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Dark Spot On Forehead

Discussion in 'Skulls and Skeletons' started by Randy Curtis, Nov 10, 2021.

  1. Randy Curtis

    Randy Curtis New Member

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    For many years I contracted out skull cleaning. I did a few over the years but not many. Lately I have received poor results from the contractor. Therefore I started doing my own. I macerated the skulls. I have had very good looking skulls after they dried for about 2 weeks using maceration and hand cleaning in areas that needed a bit of cleaning. I have about 20 skulls using maceration and they all look nice. I use a strong peroxide to whiten the skull. I then let them dry out for about 2 weeks. I then sprayed 2 of the skulls with semi spray gloss lacquer. The first 2 I did looked very nice but after about 20 minutes the forehead on one bear and one mule deer developed a slightly darker area on the forehead about 2" in diameter? I have not sprayed lacquer on the rest of the skull but they do look very nice and white. I wonder if I used to heavy of coat with lacquer? The spot on the 2 skulls is about 2 to 3 inches in diameter and only on the forehead? All the other parts of the skulls looked very nice. In the past I have seen this before? Puzzled? Any ideas??? Thanks Randy
     
  2. Sea Wolf

    Sea Wolf Well-Known Member

    Photos? Do you degrease them? Might be possible that, if there was grease there, the lacquer brought it to the surface. Might also be where the spray hit first and there is a thicker layer of it there. But I would think it would be uncolored and not show. If you rub down that area with a rag with acetone (don't remember if it is acetone or alcohol that takes down lacquer) does it get any lighter?
     

  3. steve torna

    steve torna New Member

    Hello from Montana,
    I agree with Sea Wolf. Even though bacteria from maceration remove much of the fatty grease from the bone, maceration will not completely degrease the skull. The area that is discolored is amongst the thickest and most dense bone on a mammal skull. Other potential problems areas include the mandible and base of the skull. You must degrease them after maceration and prior to bleaching.
    Additionally, I would reconsider lacquer spray; degrease and bleach is all that is required. Natural bone is beautiful and appealing. Once sprayed, it is no longer natural; the bone loses it's integrity (quality that we are trying to present and preserve). If you feel strongly about sealing then consider a water soluble sealer such as floor wax, but use a flat or satin version, nothing heavy or glossy. Floor wax can be diluted with water to achieve a barely noticeable result. Most of my skull collection consists of completely natural bone specimens but because a significant portion are handled and used for teaching and study, I do apply a dilute solution of Johnson and Johnson floor wax; I simply paint it on with a brush. If the wax is applied sparingly, the bone will retain a natural look and feel.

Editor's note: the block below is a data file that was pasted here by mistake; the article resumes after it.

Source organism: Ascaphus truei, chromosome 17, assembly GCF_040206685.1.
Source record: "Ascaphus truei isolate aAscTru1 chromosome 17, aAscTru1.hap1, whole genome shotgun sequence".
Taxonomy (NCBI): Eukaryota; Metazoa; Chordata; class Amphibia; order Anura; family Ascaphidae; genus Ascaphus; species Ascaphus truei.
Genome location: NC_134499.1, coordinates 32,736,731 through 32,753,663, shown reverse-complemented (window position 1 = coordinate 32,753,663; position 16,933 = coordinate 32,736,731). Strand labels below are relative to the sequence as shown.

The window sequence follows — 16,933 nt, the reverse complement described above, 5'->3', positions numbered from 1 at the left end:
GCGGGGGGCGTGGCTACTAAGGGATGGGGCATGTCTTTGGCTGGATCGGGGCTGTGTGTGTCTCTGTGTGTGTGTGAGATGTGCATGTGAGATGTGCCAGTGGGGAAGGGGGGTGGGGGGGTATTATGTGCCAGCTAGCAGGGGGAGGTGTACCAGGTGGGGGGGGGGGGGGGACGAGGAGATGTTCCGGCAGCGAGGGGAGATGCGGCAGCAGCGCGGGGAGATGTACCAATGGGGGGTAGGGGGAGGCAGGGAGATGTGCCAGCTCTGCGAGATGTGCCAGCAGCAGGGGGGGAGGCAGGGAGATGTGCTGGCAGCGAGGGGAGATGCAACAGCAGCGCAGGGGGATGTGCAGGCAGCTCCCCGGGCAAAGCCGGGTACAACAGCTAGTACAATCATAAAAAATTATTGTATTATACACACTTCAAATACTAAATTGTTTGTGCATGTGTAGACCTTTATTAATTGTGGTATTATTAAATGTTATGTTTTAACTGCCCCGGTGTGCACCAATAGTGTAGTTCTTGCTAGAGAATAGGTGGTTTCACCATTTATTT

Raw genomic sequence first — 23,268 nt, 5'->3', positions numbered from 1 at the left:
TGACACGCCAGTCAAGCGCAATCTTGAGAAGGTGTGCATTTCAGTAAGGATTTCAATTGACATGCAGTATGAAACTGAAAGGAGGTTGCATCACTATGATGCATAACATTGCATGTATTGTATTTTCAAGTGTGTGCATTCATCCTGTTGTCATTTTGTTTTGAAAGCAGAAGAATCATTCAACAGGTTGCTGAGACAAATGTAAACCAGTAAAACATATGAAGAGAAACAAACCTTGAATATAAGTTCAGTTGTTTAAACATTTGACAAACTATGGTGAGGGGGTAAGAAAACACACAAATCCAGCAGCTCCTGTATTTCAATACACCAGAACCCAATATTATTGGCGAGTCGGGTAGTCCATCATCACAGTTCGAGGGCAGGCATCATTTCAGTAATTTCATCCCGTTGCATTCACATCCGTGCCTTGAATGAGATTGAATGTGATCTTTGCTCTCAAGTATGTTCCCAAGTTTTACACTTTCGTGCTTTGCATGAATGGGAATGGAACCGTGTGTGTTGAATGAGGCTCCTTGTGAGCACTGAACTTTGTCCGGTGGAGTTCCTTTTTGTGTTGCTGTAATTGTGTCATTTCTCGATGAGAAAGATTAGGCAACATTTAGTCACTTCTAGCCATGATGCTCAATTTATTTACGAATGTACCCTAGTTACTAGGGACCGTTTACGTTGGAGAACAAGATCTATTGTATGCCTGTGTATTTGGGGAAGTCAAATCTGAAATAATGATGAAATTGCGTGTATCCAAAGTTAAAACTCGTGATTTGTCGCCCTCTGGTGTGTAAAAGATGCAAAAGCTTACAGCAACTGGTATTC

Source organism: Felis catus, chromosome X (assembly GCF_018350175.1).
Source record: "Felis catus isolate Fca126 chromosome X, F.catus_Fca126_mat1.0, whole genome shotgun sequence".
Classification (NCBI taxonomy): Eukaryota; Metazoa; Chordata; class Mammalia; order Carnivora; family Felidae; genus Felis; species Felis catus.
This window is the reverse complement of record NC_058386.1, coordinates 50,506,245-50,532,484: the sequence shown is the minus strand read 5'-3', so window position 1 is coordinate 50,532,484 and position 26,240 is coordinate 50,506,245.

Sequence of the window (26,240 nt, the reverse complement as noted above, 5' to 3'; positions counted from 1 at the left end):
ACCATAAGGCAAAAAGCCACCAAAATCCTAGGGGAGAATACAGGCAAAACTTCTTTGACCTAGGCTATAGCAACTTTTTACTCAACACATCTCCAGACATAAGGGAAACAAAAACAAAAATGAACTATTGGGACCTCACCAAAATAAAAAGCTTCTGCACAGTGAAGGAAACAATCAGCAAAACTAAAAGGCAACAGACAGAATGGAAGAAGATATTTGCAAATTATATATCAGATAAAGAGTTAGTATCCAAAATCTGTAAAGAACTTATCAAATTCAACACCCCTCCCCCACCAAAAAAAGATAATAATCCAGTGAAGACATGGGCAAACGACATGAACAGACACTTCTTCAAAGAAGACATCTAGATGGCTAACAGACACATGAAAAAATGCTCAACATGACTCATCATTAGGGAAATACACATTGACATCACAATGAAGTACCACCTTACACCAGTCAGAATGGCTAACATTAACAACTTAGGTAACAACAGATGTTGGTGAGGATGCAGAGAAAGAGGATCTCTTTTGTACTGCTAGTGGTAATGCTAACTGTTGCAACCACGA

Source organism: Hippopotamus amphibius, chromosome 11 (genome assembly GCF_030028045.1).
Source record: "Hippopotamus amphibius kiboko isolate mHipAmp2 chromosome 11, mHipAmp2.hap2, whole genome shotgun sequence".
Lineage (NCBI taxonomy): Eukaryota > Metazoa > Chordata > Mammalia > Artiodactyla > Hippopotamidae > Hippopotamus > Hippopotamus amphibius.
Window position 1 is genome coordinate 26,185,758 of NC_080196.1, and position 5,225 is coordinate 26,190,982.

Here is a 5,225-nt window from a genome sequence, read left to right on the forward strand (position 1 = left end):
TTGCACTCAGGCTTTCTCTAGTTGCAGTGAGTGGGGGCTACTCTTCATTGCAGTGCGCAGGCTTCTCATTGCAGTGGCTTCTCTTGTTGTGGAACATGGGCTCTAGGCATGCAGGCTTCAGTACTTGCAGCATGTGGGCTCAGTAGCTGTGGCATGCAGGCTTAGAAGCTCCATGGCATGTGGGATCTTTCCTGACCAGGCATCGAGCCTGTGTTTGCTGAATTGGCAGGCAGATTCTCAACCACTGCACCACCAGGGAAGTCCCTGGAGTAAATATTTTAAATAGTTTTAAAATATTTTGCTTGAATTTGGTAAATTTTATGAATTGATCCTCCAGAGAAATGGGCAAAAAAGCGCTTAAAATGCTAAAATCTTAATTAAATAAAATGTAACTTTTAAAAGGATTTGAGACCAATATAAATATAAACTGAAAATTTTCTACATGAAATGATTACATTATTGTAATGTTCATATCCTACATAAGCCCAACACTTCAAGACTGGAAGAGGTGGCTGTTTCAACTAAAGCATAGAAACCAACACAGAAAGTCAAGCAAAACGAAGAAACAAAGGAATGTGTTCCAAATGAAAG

4. Randy Curtis

    Randy Curtis New Member

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    Thanks for the info. I am still learning and want to get the best result I can. You and sea wolf have helped me a lot. For man years most of my clients chose to do shoulder mounts. Now they prefer nice, clean skulls. I just finished degreasing today and looking for the right sealer. I never considered the natural look without a sealer? I will think about it. Is Johnson and Johnson a liquid or a wax? I assume it is a liquid? I have always thought it was a wax? How do you apply it?? Thanks for the info.
     
  5. steve torna

    steve torna New Member

    Hi Randy,
    Johnson and Johnson floor wax is a liquid. I simply paint it on with a brush. You may dilute it or apply full strength. Use a "practice" skull to test before application; make sure you like it. I think that you should not coat them and leave them completely natural. Make sure that the delicate nasal bones are painstakingly preserved because the presence of the nasal bones not only separates professional from amateur work but the essence and beauty of the skull are found in those details. I am always horrified when I see an otherwise magnificent skull with the nasals torn out; it ruins the skull.
     
  6. Sea Wolf

    Sea Wolf Well-Known Member

    After using different things over the years for a sealer, I now use a resin that the museums use. Called Paraloid B72 it dissolves in either acetone or alcohol. I keep a solution of it in a bucket and submerge the skulls in it, let them drip off and then hang them to dry. One advantage to this stuff is you can make it as thick or thin as you like. The skull will be sealed and protected from dirty hands when someone is looking at it. Dirty areas can be washed off with soap and water with no harm to the bone surface. Another bonus of this is that you can save overboiled and chemically damaged skulls that are turning to powder and falling apart. This stuff will soak into the bone and stabilize it, stopping any further degradation. There is no waste with it as any drips are returned to the container to dissolve again. If an area of bone seems to have a shine to it, the surface is easily rubbed down with a clean rag and some acetone. Due to the expense initially, it would not be something to use with a one off skull but, if you are going to do a number of specimens it is great stuff. Another use is to brush some on an area of bone you are going to write on, let it dry and then write on top of the resin layer so the bone is protected. I use India Ink and, when that is dry, seal over the top of that with another layer of resin.